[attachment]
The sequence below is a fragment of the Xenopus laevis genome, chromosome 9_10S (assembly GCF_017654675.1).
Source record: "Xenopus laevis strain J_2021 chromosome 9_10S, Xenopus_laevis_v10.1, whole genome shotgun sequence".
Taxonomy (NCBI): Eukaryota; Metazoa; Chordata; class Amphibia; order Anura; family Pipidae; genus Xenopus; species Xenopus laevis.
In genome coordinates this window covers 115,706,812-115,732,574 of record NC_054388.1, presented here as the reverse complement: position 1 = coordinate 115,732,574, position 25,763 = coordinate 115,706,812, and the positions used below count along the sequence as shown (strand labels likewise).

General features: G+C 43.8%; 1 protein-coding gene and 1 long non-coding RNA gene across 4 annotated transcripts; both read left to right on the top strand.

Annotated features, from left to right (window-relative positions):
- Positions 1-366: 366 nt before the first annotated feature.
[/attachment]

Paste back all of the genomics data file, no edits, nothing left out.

The sequence below is a fragment of the Xenopus laevis genome, chromosome 9_10S (assembly GCF_017654675.1).
Source record: "Xenopus laevis strain J_2021 chromosome 9_10S, Xenopus_laevis_v10.1, whole genome shotgun sequence".
Taxonomy (NCBI): Eukaryota; Metazoa; Chordata; class Amphibia; order Anura; family Pipidae; genus Xenopus; species Xenopus laevis.
In genome coordinates this window covers 115,706,812-115,732,574 of record NC_054388.1, presented here as the reverse complement: position 1 = coordinate 115,732,574, position 25,763 = coordinate 115,706,812, and the positions used below count along the sequence as shown (strand labels likewise).

General features: G+C 43.8%; 1 protein-coding gene and 1 long non-coding RNA gene across 4 annotated transcripts; both read left to right on the top strand.

Annotated features, from left to right (window-relative positions):
- Positions 1-366: 366 nt before the first annotated feature.